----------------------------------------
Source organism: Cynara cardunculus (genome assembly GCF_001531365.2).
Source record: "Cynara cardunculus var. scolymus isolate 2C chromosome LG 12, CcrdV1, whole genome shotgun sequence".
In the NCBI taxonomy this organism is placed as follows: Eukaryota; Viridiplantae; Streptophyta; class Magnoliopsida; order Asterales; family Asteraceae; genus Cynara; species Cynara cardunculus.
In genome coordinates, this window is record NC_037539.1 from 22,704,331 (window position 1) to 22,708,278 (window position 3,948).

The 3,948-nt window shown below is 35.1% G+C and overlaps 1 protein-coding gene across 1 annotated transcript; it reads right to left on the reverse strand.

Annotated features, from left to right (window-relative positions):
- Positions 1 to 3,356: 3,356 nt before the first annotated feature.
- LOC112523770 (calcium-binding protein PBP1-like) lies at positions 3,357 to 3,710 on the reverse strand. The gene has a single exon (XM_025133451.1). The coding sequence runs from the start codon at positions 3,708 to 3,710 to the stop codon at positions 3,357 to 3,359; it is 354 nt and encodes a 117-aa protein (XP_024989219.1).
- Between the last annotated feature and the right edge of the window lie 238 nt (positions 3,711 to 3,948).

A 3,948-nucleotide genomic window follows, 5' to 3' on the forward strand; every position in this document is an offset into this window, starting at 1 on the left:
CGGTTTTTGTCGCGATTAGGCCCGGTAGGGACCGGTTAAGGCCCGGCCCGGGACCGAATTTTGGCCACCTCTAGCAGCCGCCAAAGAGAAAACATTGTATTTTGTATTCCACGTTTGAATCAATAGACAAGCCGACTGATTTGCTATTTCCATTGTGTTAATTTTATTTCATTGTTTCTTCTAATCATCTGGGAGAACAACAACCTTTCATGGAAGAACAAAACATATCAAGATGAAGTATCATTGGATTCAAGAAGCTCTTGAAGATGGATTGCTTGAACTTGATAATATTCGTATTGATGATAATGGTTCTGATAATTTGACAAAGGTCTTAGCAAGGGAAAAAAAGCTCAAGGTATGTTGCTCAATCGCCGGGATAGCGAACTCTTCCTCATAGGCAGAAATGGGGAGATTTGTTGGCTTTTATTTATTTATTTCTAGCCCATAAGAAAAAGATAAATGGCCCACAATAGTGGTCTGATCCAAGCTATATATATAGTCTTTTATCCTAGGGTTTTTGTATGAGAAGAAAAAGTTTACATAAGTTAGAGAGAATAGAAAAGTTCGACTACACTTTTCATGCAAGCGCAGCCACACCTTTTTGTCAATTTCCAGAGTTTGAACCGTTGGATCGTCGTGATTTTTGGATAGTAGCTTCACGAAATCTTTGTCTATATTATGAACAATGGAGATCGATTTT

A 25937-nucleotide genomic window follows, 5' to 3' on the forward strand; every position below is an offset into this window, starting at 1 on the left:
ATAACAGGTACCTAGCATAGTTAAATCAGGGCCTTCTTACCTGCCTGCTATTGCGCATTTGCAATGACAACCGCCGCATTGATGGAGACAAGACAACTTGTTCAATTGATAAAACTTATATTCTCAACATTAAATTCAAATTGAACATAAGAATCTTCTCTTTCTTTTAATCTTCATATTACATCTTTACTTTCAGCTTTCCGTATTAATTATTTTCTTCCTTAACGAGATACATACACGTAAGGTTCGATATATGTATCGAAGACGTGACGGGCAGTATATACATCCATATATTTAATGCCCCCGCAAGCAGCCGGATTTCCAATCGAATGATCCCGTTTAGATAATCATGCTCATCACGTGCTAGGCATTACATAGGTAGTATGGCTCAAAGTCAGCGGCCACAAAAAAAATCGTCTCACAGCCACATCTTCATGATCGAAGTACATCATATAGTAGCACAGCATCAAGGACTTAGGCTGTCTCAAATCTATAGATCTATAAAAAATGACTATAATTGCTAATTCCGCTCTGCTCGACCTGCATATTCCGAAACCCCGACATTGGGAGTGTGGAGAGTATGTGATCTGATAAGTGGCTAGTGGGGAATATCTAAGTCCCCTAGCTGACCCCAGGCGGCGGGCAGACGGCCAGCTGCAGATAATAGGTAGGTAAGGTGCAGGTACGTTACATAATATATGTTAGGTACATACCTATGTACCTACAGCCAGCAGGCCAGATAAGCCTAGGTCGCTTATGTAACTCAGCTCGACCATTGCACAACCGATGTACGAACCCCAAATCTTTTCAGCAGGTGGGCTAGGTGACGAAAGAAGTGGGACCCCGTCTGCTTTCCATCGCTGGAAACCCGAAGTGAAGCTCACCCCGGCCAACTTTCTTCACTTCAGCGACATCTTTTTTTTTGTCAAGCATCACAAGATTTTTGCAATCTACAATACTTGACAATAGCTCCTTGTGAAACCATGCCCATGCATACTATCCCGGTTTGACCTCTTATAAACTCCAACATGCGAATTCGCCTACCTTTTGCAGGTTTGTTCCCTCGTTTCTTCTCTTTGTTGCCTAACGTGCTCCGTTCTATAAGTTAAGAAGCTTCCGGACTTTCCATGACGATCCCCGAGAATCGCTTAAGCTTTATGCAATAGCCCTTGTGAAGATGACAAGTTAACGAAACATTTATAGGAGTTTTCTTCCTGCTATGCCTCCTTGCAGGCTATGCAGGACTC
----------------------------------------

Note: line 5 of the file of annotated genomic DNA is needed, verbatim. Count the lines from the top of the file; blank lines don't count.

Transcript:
The 3,948-nt window shown below is 35.1% G+C and overlaps 1 protein-coding gene across 1 annotated transcript; it reads right to left on the reverse strand.